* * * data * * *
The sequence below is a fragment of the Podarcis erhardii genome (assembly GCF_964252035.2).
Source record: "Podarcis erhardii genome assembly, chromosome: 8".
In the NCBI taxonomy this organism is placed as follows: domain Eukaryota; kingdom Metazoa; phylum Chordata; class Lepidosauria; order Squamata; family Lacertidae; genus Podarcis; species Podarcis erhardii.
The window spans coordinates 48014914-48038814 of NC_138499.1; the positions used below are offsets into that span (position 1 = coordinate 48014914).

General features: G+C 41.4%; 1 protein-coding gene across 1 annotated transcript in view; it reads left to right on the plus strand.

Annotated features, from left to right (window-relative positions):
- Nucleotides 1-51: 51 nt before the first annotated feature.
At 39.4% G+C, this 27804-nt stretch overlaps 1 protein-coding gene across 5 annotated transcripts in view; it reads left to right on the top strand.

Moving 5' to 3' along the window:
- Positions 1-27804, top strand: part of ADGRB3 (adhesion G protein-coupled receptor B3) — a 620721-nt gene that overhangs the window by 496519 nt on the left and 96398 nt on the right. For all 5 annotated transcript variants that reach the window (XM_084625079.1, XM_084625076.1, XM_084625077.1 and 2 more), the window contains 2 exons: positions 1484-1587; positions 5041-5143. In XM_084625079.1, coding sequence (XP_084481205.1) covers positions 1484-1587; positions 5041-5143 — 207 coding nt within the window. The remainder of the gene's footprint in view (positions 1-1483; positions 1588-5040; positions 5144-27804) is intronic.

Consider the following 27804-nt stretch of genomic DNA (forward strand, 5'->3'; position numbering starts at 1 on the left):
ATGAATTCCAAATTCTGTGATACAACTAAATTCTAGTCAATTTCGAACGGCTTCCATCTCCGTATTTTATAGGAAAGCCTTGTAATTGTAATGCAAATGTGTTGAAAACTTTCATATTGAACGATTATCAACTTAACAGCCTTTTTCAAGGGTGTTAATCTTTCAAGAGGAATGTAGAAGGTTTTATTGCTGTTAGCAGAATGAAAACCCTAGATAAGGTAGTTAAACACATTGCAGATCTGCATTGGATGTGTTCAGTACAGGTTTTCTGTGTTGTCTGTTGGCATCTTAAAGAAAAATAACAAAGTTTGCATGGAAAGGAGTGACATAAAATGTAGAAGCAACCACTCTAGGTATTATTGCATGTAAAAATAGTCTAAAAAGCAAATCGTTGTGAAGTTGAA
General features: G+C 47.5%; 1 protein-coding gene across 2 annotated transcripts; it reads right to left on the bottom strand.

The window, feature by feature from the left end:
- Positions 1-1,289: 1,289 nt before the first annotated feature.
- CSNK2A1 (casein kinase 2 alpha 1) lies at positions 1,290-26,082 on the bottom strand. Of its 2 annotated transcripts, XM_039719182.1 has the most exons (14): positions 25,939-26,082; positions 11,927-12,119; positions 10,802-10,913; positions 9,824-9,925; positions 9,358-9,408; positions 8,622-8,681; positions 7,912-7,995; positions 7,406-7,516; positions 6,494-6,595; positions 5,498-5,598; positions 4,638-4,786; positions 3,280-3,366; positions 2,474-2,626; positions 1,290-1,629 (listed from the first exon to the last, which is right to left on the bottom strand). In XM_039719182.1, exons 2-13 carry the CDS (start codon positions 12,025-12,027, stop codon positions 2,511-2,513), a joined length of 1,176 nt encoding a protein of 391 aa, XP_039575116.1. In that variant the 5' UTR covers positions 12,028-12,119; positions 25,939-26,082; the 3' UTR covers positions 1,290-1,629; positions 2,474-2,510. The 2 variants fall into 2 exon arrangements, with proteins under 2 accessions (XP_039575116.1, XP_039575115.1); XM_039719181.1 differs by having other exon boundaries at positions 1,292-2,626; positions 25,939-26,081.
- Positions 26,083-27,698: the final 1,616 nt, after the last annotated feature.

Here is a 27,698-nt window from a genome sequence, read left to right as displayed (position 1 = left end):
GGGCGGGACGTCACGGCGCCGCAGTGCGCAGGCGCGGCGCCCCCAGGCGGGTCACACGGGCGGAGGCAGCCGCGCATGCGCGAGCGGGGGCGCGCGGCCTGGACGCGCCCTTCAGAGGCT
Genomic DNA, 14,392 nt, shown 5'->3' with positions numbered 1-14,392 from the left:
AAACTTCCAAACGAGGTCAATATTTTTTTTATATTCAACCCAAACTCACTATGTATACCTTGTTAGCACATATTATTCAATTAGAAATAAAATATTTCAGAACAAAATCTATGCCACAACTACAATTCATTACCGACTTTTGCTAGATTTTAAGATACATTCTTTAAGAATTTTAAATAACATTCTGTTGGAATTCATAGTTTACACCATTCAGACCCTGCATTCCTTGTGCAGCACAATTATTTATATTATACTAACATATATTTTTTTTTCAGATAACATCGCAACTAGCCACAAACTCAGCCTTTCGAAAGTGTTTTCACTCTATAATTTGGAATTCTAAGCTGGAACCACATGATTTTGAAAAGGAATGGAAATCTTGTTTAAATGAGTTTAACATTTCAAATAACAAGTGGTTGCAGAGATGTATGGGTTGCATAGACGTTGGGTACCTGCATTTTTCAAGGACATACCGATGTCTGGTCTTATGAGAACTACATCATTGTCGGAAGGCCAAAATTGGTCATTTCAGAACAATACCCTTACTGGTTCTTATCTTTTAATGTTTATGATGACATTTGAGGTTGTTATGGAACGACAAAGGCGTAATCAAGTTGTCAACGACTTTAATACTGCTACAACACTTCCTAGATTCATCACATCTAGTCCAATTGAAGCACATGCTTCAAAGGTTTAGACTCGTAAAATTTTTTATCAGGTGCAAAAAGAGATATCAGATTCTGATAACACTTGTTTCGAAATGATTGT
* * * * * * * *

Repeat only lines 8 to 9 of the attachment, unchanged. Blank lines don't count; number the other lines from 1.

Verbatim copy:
At 39.4% G+C, this 27804-nt stretch overlaps 1 protein-coding gene across 5 annotated transcripts in view; it reads left to right on the top strand.

Moving 5' to 3' along the window: